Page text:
Researchers have found that being slightly overweight and inactive - not just obese - increases the risk of heart disease.
A study of 21,094 US male doctors for two decades found that being even slightly overweight increased the risk of developing heart disease. The study, reported on by Reuters and published in the journal Circulation, focused on individuals with a BMI between 25 and 29.9 (defined as "overweight")
For every seven pounds of extra weight on a man of average height (5 ft 10), the risk of heart failure rose by 11 percent over the course of the study.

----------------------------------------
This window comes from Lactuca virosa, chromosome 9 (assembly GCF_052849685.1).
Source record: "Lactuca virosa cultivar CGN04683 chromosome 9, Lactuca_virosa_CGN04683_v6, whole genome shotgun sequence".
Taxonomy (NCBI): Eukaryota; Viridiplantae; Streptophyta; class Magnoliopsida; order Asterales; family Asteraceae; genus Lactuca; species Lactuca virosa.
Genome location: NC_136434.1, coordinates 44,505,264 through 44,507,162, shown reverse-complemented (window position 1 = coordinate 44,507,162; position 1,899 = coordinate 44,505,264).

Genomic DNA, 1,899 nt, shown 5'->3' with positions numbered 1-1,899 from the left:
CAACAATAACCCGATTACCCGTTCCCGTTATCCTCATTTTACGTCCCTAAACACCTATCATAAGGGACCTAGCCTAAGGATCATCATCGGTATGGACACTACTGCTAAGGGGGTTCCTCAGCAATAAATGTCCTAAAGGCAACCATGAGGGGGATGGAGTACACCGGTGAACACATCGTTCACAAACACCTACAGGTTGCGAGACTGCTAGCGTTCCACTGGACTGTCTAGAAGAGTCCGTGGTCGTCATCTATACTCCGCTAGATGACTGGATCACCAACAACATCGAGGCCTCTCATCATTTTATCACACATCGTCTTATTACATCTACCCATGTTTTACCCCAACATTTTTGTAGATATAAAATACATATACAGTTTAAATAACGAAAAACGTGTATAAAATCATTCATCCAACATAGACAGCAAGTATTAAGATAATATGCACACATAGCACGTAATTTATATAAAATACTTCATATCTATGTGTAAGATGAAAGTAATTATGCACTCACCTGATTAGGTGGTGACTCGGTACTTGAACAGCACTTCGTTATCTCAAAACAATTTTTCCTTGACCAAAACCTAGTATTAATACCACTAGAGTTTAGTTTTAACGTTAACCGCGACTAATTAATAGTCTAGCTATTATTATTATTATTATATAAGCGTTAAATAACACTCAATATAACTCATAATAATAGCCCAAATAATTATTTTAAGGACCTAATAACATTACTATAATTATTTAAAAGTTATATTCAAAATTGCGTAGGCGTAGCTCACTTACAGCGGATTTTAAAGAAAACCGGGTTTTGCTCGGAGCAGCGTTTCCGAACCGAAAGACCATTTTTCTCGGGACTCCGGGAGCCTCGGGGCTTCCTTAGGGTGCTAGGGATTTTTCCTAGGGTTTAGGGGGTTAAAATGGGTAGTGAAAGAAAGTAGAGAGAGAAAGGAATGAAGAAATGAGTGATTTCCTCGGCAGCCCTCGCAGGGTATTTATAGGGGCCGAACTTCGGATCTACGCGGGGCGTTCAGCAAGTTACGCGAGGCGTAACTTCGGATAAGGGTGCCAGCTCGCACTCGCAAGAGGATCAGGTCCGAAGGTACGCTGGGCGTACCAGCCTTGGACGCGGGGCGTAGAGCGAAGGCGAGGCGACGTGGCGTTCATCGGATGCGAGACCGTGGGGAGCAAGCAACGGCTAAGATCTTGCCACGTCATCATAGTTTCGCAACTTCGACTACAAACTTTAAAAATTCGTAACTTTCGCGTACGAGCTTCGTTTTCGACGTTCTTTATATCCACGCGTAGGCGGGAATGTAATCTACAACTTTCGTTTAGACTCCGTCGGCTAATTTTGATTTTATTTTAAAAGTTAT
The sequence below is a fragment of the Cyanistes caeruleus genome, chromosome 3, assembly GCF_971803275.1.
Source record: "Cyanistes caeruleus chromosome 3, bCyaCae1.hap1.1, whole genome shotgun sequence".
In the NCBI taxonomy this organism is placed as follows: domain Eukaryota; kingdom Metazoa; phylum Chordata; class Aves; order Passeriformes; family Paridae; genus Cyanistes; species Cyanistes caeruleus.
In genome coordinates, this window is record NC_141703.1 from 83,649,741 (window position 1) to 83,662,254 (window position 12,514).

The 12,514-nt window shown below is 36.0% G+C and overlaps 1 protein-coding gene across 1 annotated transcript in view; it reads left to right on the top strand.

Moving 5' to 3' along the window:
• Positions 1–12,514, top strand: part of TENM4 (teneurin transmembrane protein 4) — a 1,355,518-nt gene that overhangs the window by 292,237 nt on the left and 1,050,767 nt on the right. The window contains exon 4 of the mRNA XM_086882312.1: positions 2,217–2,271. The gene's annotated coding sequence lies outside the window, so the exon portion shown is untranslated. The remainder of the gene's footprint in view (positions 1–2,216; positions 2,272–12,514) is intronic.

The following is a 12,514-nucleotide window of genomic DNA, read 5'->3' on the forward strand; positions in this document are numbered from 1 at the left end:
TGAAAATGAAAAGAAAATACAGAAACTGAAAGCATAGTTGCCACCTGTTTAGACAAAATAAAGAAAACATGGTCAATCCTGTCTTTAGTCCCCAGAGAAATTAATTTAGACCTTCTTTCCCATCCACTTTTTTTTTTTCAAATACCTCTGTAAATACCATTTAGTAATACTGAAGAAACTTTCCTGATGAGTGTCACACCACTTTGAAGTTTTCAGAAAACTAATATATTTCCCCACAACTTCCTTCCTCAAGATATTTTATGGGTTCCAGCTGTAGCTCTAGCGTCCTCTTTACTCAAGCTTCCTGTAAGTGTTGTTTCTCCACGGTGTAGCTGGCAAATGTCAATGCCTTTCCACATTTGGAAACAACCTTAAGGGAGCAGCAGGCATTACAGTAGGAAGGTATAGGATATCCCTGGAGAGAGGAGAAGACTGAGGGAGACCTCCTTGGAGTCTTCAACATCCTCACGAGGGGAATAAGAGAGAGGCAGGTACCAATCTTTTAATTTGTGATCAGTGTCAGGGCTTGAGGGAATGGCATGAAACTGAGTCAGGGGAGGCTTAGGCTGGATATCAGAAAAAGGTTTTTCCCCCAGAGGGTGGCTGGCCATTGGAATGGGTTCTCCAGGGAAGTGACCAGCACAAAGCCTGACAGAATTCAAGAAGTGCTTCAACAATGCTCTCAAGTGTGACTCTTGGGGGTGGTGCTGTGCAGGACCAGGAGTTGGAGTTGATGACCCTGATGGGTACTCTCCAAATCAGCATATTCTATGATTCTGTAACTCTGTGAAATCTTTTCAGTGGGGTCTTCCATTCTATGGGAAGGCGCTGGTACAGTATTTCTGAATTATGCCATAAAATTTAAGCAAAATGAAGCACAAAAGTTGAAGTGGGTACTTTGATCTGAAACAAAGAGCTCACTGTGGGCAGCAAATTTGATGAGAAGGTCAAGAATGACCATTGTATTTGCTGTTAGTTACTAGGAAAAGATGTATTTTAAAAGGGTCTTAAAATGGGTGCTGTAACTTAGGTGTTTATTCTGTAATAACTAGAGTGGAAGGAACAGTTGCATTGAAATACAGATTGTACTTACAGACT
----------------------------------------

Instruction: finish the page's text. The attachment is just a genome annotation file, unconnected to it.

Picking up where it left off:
Although it's long been known that obesity (a BMI over 30) is a risk factor for heart disease, this research indicates that being even 10 or 20 lbs overweight increases the likelihood of heart problems.
The good news, though, is that a small amount of exercise can vastly cut the risk of heart disease. Dr. Satish Kenchaiah, who led the study, told Reuters that:
As far as vigorous physical activity is concerned, even if somebody said they exercised one to three times per month -- which is a very low level of exercise -- they had an 18 percent reduction in the risk of heart failure after accounting for all other established risk factors.
So if you are overweight, just losing a few pounds and going for a jog or a gym class every week could help protect your heart.